The decision yesterday addresses a significant real world issue — namely, how far can states and local governments go in imposing monetary penalties and seizing property from people who violate the law . . . or, in some cases, are only accused of violating the law.  Because raising taxes isn’t popular with voters, state and local governments have increasingly looked to aggressive forfeiture practices to fund part of their operations.  Briefs filed in the Supreme Court noted that more than half of municipal and county agencies who participated in a survey said reliance on forfeiture profits was a “necessary” part of their budgets, and that, in 2017, 10 million people owed more than $50 billion in criminal fines, fees and forfeitures. And the aggressive penalties aren’t limited to drug offenses.  One brief in the Supreme Court, for example, described how a $100 ticket for a red-light violation in California results in another $390 in fees.

In holding that the excessive fines clause applies to the states and local governments, Justice Ginsberg noted that “[e]xorbitant tolls undermine other constitutional liberties,” and added:  “Excessive fines can be used, for example, to retaliate against or chill the speech of political enemies. . . . Even absent a political motive, fines may be employed in a measure out of accord with the penal goals of retribution and deterrence.”

Now that the states know that they can’t impose excessive fines, it will be up to the courts to determine whether the aggressive property forfeiture and fining practices, like the seizure of the Range Rover, are “excessive” or not.  We’ll have to see how that works out, but for now it’s nice to know that Americans have another constitutional protection against potentially overreaching governmental actions.

The Winter That Wouldn’t Leave

Last night we received breathless reports of another winter storm “bearing down” on the hapless residents of the Midwest.  I groaned when I heard them.  The winter storms always seem to be presented as evilly “bearing down,” as if they are a malevolent living thing bent on doing us harm and moving intentionally in furtherance of that goal, rather than the random product of atmospheric conditions, ocean currents, the tilt of the Earth’s axis, solar flares, butterfly wings, and other unthinking variables that produce what we know as weather.

Sure enough, this morning, when I woke up and looked out the front door, an inch or so of snow had already fallen and large, heavy snowflakes were pelting down like raindrops and accumulating rapidly.  Sirens sounded in the distance because — of course — the latest winter storm just had to hit Columbus on the front edge of rush hour, when it could cause maximum disruption and havoc and misery for the unfortunate souls commuting to work.

Maybe there really is something to this “bearing down” stuff.  Maybe a Midwestern winter really is a living thing that just wants to hang on, like the unwelcome guest that wouldn’t leave, and make us cold and wet and drippy and put us in an ugly funk for as long as it can.

When another winter storm hits on February 20, you can’t help but think grim, gray thoughts.  You wonder when it will finally end, and we’ll finally — or ever — get to see the blossoms and green shoots of spring.

The Simple Pleasures Of Hooked Handles

I’ve got a black office umbrella, and a black house umbrella, so I’m covered — literally — whether it’s raining when I’m leaving the office and heading for home or when I’m leaving home and heading for the office.  For my little system to work, though, I have to remember to take the umbrella back to its “home,” rain or shine.

gold-umbrella-handle-flatThat means it’s not unusual for me to be walking one way or the other with a closed-up and snapped shut umbrella that isn’t being used to shield me from the rain.  And that means that, on those brief journeys, I get to enjoy some “hook time,” where I can use the umbrella’s hooked handle to twirl the umbrella windmill style, trying to do so a la Gene Kelly in Singin’ In The Rain, or carry it on my forearm, like a proper British gentleman, or use it as a cane and tap the sidewalk as I go along.  The hook is crucial to such maneuvers and my innocent fun, and I got to wondering:  when and why did umbrellas start to be manufactured with hooked handles?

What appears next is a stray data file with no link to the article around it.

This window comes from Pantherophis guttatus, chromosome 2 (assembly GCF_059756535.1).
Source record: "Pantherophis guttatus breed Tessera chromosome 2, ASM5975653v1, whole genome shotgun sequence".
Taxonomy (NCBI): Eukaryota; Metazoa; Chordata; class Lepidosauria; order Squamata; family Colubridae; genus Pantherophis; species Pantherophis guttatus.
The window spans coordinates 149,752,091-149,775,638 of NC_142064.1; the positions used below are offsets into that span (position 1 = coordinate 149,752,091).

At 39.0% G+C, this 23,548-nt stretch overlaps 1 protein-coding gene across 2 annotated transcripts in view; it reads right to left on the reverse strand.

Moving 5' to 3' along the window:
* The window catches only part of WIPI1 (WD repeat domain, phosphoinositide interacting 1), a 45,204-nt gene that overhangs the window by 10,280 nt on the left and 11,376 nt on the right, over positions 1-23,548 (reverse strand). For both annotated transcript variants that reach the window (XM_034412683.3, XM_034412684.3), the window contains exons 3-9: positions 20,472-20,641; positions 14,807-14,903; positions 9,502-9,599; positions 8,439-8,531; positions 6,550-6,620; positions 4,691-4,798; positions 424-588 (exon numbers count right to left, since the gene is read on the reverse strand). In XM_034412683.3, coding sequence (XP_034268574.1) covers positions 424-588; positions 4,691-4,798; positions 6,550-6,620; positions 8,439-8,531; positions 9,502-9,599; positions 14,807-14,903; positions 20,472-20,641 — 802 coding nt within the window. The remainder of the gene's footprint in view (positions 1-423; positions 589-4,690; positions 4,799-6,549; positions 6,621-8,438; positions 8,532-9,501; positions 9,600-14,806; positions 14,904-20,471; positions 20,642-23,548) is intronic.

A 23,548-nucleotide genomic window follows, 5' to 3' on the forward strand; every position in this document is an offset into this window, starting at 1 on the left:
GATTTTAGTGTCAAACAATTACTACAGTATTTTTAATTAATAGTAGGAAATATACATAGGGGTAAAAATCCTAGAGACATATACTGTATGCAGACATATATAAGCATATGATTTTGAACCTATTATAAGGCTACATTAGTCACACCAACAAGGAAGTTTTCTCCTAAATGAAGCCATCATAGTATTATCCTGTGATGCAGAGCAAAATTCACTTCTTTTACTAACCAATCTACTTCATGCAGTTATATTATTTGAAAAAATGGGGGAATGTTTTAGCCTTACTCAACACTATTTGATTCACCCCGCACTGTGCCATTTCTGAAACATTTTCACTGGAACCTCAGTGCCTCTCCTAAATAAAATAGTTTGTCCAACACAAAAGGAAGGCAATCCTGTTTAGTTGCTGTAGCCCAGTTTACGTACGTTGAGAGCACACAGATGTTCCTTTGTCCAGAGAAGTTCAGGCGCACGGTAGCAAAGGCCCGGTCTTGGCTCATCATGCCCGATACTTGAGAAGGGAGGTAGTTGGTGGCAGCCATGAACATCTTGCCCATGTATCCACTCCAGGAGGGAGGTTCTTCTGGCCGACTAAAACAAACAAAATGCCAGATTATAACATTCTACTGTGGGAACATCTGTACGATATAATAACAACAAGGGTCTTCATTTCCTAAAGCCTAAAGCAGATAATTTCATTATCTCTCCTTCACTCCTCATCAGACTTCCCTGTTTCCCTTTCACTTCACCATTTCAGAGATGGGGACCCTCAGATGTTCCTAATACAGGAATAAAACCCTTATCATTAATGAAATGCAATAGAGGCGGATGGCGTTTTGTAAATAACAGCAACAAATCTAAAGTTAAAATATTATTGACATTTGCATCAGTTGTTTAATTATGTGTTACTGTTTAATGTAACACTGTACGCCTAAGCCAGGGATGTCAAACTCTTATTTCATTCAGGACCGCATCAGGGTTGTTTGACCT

According to The Gentleman’s Gazette, the hooked handle was added to the umbrella design in the 17th century.  That website explains:  “The curvature of the handle was intended to allow a servant to easily hold the umbrella at an angle to shield their employer. Although we primarily use this handle today as a method of hanging the umbrella from the arm, it still maintains its original practicality for doormen style umbrellas used by valets and doormen throughout much of the world. In fact, even in American cities like New York, it’s widely considered inappropriate for a doorman not to be prepared with a large canopy for those entering or exiting the premises.”

I’m not sure whether the servant explanation is historically accurate, but it’s certainly plausible, as anybody who has had to position their umbrella at an angle to brace it against the wind on a gusty day can attest.  It’s a lot more comfortable to do so with a hooked handle than a straight handle, because the hooked handle really allows you to get a firm grip.  But if the hooked handle was invented for that utilitarian purpose, it’s certainly provided other important benefits that perhaps weren’t fully appreciated in those pre-Singin’ In The Rain days.

Beggars can’t be choosers, and if I’m caught somewhere during an unexpected rainstorm I’ll use any umbrella to keep the rain off.  But if I’ve got a choice, give me an umbrella with a hook.

Cannabusiness

Cannabis sativa — the name of the plant species that includes marijuana and industrial hemp — seems to have gone mainstream in modern America.

When I was walking through LaGuardia Airport last week for my flight back to Columbus, I passed a shop that featured the above advertisement for cannabis sativa seed oil, as an “herbal fix for problem skin” with “100% naturally derived ingredients.”  And Kish and I have been to parties where people our age have knowledgeably and seriously discussed the claimed health benefits of cannabis-infused oils and creams for conditions like sore shoulders and aching backs.  For years, people who have pushed for legalization have claimed that the plant could produce many different types of useful products — and now it seems those claims are being realized.

If cannabis products are being accepted by the masses for skin care and health care purposes, it’s a pretty good indicator that cannabis has become big business.  In America, there aren’t many product areas that are bigger than skin care and health care.